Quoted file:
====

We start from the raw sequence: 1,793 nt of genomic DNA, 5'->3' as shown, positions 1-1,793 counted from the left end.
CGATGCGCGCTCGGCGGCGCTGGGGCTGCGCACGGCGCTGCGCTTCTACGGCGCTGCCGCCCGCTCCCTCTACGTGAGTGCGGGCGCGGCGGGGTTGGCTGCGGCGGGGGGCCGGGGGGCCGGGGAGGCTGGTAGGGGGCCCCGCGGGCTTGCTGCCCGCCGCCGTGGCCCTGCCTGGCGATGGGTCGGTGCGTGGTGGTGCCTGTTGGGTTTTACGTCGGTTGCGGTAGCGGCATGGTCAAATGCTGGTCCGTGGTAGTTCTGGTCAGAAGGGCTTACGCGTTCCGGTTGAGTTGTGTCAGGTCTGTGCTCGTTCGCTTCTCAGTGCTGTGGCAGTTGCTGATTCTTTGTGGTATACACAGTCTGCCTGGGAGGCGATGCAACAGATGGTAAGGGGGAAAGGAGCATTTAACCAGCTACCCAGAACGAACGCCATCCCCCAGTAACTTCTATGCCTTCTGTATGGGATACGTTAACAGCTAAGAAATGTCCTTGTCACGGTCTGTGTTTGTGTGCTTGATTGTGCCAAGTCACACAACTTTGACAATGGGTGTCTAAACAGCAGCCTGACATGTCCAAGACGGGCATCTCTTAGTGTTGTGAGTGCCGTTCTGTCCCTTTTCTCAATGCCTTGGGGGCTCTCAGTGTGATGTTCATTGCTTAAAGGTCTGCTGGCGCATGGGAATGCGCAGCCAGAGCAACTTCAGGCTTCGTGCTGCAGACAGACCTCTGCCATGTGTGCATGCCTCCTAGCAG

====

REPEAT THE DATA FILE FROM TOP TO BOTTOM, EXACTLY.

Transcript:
We start from the raw sequence: 1,793 nt of genomic DNA, 5'->3' as shown, positions 1-1,793 counted from the left end.
CGATGCGCGCTCGGCGGCGCTGGGGCTGCGCACGGCGCTGCGCTTCTACGGCGCTGCCGCCCGCTCCCTCTACGTGAGTGCGGGCGCGGCGGGGTTGGCTGCGGCGGGGGGCCGGGGGGCCGGGGAGGCTGGTAGGGGGCCCCGCGGGCTTGCTGCCCGCCGCCGTGGCCCTGCCTGGCGATGGGTCGGTGCGTGGTGGTGCCTGTTGGGTTTTACGTCGGTTGCGGTAGCGGCATGGTCAAATGCTGGTCCGTGGTAGTTCTGGTCAGAAGGGCTTACGCGTTCCGGTTGAGTTGTGTCAGGTCTGTGCTCGTTCGCTTCTCAGTGCTGTGGCAGTTGCTGATTCTTTGTGGTATACACAGTCTGCCTGGGAGGCGATGCAACAGATGGTAAGGGGGAAAGGAGCATTTAACCAGCTACCCAGAACGAACGCCATCCCCCAGTAACTTCTATGCCTTCTGTATGGGATACGTTAACAGCTAAGAAATGTCCTTGTCACGGTCTGTGTTTGTGTGCTTGATTGTGCCAAGTCACACAACTTTGACAATGGGTGTCTAAACAGCAGCCTGACATGTCCAAGACGGGCATCTCTTAGTGTTGTGAGTGCCGTTCTGTCCCTTTTCTCAATGCCTTGGGGGCTCTCAGTGTGATGTTCATTGCTTAAAGGTCTGCTGGCGCATGGGAATGCGCAGCCAGAGCAACTTCAGGCTTCGTGCTGCAGACAGACCTCTGCCATGTGTGCATGCCTCCTAGCAG